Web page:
William D. Waltz
from Cruising the Beat
Diana Rigg's portrayal of Mrs. Emma Peel in The Avengers is legendary. Hundreds of websites dedicated to this archetype of sensuous female power bristle with megabytes, testifying to the lasting allure of this dynamo. The Avengers was naughty (even radical) not because it was titillating (which it was) but because Mrs. Emma Peel embodied a strong, sensuous, feminine woman. The character's success (read popularity) allowed for the gradual development a new kind of character, the Lady Cop. As agents of law enforcement, Lady Cops are automatically afforded the authority of their positions and consequently the issues of gender, power, and sexuality are pulled into debate. The Lady Cop compels because she is a rarity in pop culture reflecting a corresponding dearth in society at large. Women in powerful positions have been portrayed and perceived as "manly," homely, motherly, or asexual. What's at stake is control over not only individuals but over the inexhaustible fuel called desire which makes us all dynamic, all human.
Desire must be one of the ingredients that makes us human as imagination must be. We know inertia kills the mind, the body, the soul. Sharks must continually propel forward or die. We are not unlike our toothy cousins in this regard. What makes a body move? Our momentum depends on engines like desire, without which we would be reduced to a clan of stick figures, or else an assemblage of tin hats stuck on Go.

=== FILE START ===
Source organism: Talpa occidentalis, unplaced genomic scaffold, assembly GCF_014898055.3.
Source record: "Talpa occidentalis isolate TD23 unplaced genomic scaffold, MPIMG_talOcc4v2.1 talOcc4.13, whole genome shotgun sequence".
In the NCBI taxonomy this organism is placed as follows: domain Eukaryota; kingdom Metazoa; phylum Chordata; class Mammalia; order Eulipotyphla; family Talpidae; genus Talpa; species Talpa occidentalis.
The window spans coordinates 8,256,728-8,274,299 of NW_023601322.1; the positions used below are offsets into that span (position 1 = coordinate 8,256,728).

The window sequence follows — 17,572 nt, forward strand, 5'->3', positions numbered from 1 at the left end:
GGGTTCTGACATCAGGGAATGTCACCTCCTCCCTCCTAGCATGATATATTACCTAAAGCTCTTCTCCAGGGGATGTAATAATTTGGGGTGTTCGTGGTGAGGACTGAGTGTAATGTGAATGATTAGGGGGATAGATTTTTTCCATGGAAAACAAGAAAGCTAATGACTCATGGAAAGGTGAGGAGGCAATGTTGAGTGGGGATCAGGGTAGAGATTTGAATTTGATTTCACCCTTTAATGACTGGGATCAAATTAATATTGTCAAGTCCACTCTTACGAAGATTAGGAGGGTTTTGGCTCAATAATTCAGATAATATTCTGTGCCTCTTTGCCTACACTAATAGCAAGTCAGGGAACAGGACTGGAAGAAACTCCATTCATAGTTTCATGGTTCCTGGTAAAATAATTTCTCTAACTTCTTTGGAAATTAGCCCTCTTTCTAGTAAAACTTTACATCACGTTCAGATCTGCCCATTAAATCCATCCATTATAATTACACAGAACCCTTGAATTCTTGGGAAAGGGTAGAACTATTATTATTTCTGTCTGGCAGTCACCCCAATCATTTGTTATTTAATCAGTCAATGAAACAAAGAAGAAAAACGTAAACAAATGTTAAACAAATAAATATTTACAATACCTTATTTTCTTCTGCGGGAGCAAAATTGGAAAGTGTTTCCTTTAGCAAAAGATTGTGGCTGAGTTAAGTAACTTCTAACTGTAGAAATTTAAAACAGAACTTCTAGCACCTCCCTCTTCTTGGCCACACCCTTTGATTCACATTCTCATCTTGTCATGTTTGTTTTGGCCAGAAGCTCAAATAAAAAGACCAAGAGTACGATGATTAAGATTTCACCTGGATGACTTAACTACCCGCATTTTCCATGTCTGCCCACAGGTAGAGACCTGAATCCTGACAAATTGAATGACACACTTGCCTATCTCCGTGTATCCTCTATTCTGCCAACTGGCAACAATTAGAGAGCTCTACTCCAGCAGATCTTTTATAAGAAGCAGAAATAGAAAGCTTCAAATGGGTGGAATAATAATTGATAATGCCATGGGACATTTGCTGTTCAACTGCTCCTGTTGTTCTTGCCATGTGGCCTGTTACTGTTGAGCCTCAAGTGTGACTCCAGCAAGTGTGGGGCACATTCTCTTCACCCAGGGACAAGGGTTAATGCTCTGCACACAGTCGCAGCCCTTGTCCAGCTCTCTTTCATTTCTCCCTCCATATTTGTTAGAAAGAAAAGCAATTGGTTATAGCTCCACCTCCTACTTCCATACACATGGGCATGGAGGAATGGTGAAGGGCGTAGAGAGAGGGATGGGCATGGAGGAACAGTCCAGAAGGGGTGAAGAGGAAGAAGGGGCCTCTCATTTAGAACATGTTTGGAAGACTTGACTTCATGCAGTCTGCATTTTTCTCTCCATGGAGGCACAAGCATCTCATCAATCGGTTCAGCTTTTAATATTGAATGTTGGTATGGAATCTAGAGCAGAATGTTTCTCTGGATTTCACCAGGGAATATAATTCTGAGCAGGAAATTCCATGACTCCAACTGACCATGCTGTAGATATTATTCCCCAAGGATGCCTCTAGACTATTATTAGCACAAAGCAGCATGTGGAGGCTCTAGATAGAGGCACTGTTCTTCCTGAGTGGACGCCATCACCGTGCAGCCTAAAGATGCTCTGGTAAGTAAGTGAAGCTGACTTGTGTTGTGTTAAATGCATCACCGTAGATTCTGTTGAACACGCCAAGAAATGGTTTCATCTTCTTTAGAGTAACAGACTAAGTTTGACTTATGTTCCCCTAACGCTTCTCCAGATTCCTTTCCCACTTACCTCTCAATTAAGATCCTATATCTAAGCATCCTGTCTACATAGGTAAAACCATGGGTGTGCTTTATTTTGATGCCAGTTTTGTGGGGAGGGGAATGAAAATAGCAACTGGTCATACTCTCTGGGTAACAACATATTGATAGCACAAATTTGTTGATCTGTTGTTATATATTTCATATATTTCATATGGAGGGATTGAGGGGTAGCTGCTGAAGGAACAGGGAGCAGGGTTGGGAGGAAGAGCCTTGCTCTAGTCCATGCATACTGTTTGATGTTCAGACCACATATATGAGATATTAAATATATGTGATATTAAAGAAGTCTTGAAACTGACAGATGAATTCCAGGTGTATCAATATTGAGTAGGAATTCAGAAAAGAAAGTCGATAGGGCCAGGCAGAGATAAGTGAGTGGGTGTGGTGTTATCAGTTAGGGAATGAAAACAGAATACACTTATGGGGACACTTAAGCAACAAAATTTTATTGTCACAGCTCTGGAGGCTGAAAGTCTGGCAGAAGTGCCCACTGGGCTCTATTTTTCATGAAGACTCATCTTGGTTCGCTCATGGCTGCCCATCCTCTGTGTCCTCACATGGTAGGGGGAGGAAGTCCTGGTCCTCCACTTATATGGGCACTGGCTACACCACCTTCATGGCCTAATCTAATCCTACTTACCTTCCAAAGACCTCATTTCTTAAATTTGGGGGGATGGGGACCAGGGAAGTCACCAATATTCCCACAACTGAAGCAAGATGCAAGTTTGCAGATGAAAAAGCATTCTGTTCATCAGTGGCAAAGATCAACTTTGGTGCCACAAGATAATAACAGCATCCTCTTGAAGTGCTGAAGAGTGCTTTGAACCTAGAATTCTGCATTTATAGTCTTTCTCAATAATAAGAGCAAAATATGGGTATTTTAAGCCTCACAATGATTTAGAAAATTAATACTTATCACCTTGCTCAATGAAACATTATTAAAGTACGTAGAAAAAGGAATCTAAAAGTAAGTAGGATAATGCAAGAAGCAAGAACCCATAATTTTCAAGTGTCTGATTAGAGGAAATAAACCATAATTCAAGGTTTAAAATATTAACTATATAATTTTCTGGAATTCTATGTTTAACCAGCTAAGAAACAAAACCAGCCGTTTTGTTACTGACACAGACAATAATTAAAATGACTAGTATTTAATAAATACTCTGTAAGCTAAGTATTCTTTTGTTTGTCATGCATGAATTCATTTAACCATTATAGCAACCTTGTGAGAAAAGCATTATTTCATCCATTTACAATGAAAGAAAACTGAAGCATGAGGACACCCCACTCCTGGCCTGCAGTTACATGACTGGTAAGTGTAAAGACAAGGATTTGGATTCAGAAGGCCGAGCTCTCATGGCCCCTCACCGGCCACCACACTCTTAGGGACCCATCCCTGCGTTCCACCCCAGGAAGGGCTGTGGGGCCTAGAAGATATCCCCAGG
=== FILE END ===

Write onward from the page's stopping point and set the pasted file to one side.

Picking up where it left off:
Like all forces, desire is problematic. The subjects and objects of desire, be they human or un-human, suffer and triumph in balance only by grace. The ultimate algorithm of the essential will not be offered here, but there is no equation without desire, the prime mover, the elixir of the soul, the electricity coursing through our switches. Like our nervous systems that pulses through our bodies to move us in the metaphysical sense, in all ways, desire makes women and men Go. If desire be drained from our beings we would collapse.
Mrs. Emma Peel blazed trail for Sgt. Pepper Anderson, Angie Dickinson's character in the television drama Police Woman. Pepper Anderson was "tough as nails but sensuous." Now the lead character, the lady cop, this powerhouse of female energy, jettisoned the male counterpoint and replaced it assembly of lesser male characters. Lady Cop had evolved as did the American landscape. The seemingly carefree 60s were a million miles away from the grim, uncertain ‘70s. Pepper Anderson was a working, middle-age woman trying to make it on her own. She just so happened to be beautiful and a cop. The irony and playfulness of The Avengers was abandoned. Was it because a woman with power wasn't so ridiculous? Dickinson's character was strong, sensuous and attractive, but her desires and sexuality were remained mostly un-examined. Without imbuing the character with real desires, she remained more of a male fantasy than a role model. (Uncommonly beautiful and sexually overcharged Sgt. Pepper Anderson and Mrs. Emma Peel emphasized fantasy.) Society remained unwilling to walk the beat of desire with women, stifling a sea of potential.